This Voicebot.ai article describes how Mozilla has rolled out – in beta form – voice search for its Firefox browser called “Firefox Voice.” Here’s the article’s analysis of how it works right now:
Firefox Voice performs like a smart display voice assistant within the browser as an extension. Unlike a smart speaker, it doesn’t have a wake word, at least not yet, and is activated by clicking on the icon in the address bar. The tool is limited to the desktop version of the browser and only works in English. Once activated, the assistant will answer questions by using the default search engine or go to specific websites if it recognizes them. A brief test found that it will recognize big company names relatively quickly, but will do a search instead if it’s a more obscure website.
The more interesting aspect of the voice assistant is that it can manage the browser’s tabs and control media playback. For instance, it will start or stop a YouTube video and adjust the volume. Firefox Voice also understands requests for maps and translations and can even copy and paste text, although it can be slightly tricky to pick out which parts of a website to highlight for copying.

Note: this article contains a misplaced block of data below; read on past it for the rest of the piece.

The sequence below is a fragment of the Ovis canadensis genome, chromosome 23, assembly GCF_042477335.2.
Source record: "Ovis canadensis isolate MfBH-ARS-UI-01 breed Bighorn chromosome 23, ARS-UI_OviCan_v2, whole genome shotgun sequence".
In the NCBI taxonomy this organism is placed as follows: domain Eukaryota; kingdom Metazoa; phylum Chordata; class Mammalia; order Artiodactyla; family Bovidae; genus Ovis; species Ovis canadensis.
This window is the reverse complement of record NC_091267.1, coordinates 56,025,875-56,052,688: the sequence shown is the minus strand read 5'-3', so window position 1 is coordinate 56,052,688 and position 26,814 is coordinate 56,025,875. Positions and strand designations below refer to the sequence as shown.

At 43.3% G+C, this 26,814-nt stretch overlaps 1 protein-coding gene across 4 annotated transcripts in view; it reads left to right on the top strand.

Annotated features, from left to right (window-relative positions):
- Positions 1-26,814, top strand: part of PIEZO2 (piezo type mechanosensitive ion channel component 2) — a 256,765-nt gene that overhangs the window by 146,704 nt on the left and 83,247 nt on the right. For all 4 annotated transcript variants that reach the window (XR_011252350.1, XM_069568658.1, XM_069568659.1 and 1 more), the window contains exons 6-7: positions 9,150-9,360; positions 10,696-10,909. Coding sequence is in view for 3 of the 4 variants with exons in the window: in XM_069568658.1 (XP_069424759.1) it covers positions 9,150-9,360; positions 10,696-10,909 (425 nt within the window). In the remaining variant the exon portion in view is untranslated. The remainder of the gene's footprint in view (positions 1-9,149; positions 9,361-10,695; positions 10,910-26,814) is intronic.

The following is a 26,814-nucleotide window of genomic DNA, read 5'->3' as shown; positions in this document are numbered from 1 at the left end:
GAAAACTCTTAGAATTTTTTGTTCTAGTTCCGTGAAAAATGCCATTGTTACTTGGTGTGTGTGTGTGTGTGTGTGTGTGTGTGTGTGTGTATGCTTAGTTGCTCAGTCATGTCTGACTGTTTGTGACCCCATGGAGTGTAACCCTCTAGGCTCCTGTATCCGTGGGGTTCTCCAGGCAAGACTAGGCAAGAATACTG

Combined use with Google’s announcement that it will soon begin using Google Assistant instead of existing voice tool in its Chrome browser means that the move towards multimodal (ie. using voice combined with screens) continue to grow…